Leinback testified that, pursuant to his agreement with Barham, he would be entitled to forty percent of seventy-five percent of the architect's fee (1) for his participation in the first three phases of the architectural work. Leinback specified in his testimony that, by virtue of this agreement, he was entitled to roughly $70,000.00. (2)

Laurie testified that although the net profit figure she had provided to Leinback was accurate, Leinback had proposed a different formula for determining how profits would be shared. Laurie stated that, according to this calculation, which was set forth in a document that neither Leinback nor Barham signed, there was a loss of $27,014.37 during the first three phases of the project. Further, both Laurie and Barham testified that there was never an oral agreement between Barham, Inc. and Leinback that Leinback would receive any profits from the project. Rather, Laurie and Barham contended that the only compensation Barham, Inc. agreed to pay Leinback was the three times hourly rate it had already tendered to him.

Ultimately, the jury found that Leinback had not agreed to join his firm with Barham, Inc. and that he had made no negligent misrepresentations upon which Barham, Inc. had justifiably relied. However, the jury further determined that Leinback and Barham, Inc. had agreed that Leinback would receive a share of the profits for the latter's participation in the project and that Leinback should receive $70,000.00 in damages as a result of Barham, Inc.'s breach of this contract. (3) Thereafter, Barham, Inc. filed a motion for judgment notwithstanding the verdict, which the trial court granted. Subsequently, the trial court entered a judgment that Leinback take nothing. (4) Leinback timely filed this appeal.



Judgment Notwithstanding the Verdict

In his sole issue, Leinback contends that the trial court erred by disregarding the jury's finding on damages in its final judgment.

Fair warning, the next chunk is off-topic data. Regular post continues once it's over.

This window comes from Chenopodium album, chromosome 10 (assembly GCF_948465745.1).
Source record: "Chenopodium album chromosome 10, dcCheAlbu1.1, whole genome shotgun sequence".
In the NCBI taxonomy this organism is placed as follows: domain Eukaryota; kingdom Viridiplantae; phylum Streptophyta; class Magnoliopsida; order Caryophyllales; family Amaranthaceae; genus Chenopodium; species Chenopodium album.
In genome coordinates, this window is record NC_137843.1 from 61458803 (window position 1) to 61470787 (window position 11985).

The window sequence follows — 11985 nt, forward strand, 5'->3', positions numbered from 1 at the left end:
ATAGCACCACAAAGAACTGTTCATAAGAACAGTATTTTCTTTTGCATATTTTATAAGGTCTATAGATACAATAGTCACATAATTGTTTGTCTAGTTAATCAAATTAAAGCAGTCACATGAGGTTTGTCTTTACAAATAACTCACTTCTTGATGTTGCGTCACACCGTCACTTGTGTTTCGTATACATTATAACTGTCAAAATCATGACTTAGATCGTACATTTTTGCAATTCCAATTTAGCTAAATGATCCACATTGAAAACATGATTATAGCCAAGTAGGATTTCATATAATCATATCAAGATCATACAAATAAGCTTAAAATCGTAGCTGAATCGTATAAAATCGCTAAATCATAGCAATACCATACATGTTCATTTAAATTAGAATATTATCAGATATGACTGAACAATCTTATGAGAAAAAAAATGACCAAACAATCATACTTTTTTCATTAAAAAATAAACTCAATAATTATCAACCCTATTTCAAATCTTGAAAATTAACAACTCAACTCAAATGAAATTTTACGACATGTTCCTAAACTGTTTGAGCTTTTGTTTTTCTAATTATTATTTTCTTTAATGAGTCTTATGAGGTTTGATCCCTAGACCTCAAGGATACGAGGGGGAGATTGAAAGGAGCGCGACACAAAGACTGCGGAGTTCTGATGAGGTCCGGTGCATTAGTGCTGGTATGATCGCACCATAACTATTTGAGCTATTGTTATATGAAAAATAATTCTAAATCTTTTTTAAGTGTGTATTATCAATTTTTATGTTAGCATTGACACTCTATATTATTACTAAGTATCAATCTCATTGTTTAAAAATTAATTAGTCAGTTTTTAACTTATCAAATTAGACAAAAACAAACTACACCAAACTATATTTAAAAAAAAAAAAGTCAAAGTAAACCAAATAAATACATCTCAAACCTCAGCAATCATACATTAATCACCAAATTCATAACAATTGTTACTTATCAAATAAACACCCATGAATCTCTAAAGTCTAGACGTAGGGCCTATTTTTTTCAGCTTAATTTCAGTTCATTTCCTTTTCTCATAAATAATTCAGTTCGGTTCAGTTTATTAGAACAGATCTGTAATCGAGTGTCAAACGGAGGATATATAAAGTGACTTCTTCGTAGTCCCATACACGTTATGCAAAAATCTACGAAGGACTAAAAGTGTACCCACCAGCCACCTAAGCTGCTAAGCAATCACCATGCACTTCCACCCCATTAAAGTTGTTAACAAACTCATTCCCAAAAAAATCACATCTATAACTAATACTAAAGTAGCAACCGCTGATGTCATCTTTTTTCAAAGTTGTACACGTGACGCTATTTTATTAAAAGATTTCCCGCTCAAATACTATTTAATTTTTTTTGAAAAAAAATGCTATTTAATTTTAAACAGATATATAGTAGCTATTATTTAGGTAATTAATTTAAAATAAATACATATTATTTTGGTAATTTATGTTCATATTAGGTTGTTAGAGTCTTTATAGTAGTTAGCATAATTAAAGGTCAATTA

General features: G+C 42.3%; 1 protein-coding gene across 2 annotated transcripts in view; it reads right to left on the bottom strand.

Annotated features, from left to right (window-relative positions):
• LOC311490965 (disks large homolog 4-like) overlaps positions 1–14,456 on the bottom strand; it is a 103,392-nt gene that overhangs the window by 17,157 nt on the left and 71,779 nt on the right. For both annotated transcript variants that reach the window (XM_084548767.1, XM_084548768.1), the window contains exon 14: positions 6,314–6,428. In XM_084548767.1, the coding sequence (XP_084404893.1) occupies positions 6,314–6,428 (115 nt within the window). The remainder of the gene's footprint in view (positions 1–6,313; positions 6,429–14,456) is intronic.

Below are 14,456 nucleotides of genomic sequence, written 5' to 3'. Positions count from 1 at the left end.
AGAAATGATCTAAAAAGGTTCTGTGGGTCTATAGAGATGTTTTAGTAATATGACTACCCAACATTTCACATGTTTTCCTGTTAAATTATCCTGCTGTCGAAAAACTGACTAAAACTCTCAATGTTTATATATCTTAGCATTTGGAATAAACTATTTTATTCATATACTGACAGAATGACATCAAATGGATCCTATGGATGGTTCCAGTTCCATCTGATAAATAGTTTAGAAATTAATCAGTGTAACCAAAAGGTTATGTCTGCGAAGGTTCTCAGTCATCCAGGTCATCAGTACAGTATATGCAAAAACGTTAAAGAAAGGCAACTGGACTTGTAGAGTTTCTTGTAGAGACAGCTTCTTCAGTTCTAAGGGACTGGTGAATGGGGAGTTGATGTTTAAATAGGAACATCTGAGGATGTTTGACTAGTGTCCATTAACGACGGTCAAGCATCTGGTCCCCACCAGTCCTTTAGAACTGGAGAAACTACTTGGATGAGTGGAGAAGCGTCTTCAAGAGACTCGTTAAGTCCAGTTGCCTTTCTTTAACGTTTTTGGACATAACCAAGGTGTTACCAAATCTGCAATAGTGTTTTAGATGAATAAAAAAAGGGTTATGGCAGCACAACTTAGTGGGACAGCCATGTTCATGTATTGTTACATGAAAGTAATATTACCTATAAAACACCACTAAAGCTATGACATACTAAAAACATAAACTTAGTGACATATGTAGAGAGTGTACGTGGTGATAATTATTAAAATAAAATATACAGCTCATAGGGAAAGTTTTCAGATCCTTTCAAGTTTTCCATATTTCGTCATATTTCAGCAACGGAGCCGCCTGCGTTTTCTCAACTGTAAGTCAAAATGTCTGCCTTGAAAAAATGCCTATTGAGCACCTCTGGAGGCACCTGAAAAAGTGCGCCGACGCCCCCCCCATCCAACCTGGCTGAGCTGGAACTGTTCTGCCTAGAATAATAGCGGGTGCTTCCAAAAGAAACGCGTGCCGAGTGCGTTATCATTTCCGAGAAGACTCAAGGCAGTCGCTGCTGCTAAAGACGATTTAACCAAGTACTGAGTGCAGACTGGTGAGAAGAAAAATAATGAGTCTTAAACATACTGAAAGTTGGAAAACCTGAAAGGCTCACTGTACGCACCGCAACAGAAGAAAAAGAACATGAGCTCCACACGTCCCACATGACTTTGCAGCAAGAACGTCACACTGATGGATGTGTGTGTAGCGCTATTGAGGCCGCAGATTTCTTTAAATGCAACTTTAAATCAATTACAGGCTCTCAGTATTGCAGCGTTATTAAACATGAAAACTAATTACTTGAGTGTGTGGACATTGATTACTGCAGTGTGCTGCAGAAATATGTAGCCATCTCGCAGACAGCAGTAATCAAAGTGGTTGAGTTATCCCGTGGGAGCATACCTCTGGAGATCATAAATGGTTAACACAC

Standard of Review and Governing Law

To uphold a trial court's judgment notwithstanding the verdict, an appellate court must determine that no evidence supports the jury's findings. Mancorp v. Culpepper, 802 S.W.2d 226, 227 (Tex. 1990). In conducting a no evidence review, we must view the evidence in the light most favorable to the verdict, crediting favorable evidence if reasonable jurors could, and disregarding contrary evidence unless reasonable jurors could not. City of Keller v. Wilson, 168 S.W.3d 802, 807 (Tex. 2005). Ultimately, we must inquire whether the evidence at trial would enable reasonable and fair minded people to reach the verdict under review. Id. at 827. Where there is such evidence of record, the jury's verdict must be upheld. See id.; see also WalMart Stores, Inc. v. Miller, 102 S.W.3d 706, 709 (Tex. 2003).

Concerning the issue of damages, the trier of fact is afforded considerable discretion in evaluating opinion testimony related thereto. See McGalliard v. Kuhlmann, 722 S.W.2d 694, 697 (Tex. 1986). When presented with conflicting evidence, the trier of fact may believe one witness and disbelieve others or it may resolve inconsistencies in the testimony of any witness. Id.